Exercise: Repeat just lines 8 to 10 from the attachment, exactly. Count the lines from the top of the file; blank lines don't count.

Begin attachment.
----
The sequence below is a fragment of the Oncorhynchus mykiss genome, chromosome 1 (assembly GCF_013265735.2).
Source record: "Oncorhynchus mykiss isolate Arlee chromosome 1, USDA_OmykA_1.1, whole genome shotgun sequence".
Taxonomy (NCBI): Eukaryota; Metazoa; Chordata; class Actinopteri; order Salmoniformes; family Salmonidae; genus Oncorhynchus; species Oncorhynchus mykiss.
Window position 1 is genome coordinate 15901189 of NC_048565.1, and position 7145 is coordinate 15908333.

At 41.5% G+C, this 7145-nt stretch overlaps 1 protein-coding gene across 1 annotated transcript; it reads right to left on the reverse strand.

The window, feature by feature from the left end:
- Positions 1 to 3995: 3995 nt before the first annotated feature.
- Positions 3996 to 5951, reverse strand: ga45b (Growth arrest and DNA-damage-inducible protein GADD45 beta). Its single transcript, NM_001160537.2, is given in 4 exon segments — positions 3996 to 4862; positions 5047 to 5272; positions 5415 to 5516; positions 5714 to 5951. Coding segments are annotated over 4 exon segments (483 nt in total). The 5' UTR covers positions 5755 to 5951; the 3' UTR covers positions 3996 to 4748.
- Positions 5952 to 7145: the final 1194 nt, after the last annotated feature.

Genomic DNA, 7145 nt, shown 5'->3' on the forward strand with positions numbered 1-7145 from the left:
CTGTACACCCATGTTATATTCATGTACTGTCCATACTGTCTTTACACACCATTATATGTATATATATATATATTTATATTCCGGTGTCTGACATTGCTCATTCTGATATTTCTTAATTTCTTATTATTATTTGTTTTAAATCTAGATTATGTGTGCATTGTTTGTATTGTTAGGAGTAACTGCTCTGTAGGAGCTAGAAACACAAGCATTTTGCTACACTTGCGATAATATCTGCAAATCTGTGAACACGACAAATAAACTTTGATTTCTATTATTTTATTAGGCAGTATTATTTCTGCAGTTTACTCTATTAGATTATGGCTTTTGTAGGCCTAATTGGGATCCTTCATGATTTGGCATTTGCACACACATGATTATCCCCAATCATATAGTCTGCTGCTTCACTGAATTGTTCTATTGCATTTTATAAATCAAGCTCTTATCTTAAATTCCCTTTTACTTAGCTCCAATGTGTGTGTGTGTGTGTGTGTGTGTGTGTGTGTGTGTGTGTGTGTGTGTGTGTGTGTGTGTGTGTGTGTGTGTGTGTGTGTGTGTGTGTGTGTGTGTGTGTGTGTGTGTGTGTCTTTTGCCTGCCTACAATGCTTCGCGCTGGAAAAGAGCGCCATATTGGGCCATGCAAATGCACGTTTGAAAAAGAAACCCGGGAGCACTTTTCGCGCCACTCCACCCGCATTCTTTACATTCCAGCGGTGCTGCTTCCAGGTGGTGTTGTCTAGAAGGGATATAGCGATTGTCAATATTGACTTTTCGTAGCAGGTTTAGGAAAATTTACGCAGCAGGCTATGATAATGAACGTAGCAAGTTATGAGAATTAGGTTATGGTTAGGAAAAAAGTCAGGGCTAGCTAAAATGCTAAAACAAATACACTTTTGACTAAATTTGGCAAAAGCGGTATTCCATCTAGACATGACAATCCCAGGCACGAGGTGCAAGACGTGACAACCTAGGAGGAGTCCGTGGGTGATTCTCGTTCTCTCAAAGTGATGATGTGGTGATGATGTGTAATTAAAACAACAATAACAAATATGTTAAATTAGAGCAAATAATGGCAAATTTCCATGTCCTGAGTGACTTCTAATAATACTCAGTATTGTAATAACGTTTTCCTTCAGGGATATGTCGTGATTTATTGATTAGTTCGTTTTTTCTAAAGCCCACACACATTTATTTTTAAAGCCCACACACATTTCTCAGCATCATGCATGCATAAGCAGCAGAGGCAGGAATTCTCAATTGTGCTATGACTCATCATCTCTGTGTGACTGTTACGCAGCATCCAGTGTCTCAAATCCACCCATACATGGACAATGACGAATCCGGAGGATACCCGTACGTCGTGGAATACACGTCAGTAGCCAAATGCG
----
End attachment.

- Positions 3996 to 5951, reverse strand: ga45b (Growth arrest and DNA-damage-inducible protein GADD45 beta). Its single transcript, NM_001160537.2, is given in 4 exon segments — positions 3996 to 4862; positions 5047 to 5272; positions 5415 to 5516; positions 5714 to 5951. Coding segments are annotated over 4 exon segments (483 nt in total). The 5' UTR covers positions 5755 to 5951; the 3' UTR covers positions 3996 to 4748.
- Positions 5952 to 7145: the final 1194 nt, after the last annotated feature.

Genomic DNA, 7145 nt, shown 5'->3' on the forward strand with positions numbered 1-7145 from the left: